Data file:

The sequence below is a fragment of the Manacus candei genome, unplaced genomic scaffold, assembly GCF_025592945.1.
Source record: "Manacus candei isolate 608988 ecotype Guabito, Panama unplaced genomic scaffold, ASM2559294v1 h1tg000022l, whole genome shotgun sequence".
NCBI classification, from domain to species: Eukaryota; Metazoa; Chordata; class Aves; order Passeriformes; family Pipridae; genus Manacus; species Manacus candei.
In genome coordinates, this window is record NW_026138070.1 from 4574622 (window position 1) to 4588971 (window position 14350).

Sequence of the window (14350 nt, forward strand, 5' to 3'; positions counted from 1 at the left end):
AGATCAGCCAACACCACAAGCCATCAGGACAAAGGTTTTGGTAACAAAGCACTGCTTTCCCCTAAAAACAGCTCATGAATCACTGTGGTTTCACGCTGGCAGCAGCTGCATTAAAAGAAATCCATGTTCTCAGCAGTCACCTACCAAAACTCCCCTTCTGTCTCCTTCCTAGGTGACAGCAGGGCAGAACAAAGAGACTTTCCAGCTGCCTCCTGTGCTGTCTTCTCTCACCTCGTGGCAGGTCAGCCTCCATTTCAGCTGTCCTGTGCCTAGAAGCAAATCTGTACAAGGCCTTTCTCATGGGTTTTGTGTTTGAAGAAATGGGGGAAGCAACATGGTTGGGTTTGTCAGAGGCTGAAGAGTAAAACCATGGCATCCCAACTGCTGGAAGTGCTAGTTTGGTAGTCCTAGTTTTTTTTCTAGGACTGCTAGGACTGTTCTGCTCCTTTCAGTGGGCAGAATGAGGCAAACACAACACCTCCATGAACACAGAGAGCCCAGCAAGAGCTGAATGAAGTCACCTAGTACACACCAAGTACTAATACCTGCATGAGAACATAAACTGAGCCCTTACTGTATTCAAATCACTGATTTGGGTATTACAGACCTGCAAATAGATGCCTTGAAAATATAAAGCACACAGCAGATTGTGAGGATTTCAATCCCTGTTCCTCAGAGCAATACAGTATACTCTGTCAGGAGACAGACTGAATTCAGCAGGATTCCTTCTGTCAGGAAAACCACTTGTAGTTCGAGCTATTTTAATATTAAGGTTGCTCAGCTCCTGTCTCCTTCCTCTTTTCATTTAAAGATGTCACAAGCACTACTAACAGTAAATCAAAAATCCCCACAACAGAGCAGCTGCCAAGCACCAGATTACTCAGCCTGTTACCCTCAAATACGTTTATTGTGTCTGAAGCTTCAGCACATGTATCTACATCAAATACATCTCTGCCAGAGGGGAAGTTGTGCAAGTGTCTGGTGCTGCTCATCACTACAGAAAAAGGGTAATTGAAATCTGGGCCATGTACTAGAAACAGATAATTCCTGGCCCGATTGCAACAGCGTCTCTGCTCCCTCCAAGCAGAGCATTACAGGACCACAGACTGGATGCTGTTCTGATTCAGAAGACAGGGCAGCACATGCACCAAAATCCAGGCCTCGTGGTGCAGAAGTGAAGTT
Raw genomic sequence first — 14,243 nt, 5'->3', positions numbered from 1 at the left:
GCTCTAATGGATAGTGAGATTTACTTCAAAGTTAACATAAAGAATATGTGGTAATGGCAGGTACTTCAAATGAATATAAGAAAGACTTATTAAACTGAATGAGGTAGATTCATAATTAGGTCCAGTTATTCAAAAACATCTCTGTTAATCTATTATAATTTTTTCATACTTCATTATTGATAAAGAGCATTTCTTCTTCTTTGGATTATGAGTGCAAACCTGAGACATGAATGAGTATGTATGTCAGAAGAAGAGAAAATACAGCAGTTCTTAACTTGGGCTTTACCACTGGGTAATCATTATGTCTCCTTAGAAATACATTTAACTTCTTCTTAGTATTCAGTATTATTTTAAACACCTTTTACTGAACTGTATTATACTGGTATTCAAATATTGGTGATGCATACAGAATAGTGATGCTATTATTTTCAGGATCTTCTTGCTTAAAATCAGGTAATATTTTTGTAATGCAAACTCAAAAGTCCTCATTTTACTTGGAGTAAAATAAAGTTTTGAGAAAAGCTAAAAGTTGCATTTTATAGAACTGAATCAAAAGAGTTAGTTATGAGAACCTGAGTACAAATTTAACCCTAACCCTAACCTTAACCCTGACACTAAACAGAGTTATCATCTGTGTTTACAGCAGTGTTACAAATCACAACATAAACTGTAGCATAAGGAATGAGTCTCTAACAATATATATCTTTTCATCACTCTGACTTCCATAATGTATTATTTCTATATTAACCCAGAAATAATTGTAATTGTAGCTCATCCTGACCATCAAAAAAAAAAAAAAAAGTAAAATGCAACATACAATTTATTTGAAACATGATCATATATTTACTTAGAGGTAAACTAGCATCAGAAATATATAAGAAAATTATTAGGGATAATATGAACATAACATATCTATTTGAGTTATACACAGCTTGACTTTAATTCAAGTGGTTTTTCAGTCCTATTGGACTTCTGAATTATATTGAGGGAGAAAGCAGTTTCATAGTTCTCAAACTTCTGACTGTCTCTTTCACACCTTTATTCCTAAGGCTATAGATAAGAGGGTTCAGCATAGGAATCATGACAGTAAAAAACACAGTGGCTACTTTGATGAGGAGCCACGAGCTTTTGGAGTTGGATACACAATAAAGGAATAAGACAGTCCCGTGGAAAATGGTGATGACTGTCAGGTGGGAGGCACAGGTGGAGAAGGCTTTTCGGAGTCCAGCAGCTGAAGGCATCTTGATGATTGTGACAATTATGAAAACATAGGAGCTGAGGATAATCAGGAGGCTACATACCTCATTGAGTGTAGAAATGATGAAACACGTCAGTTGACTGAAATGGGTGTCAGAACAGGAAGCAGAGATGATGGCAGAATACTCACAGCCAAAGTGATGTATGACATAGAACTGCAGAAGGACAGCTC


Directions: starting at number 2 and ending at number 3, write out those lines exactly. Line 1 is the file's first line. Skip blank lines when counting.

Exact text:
Source record: "Manacus candei isolate 608988 ecotype Guabito, Panama unplaced genomic scaffold, ASM2559294v1 h1tg000022l, whole genome shotgun sequence".
NCBI classification, from domain to species: Eukaryota; Metazoa; Chordata; class Aves; order Passeriformes; family Pipridae; genus Manacus; species Manacus candei.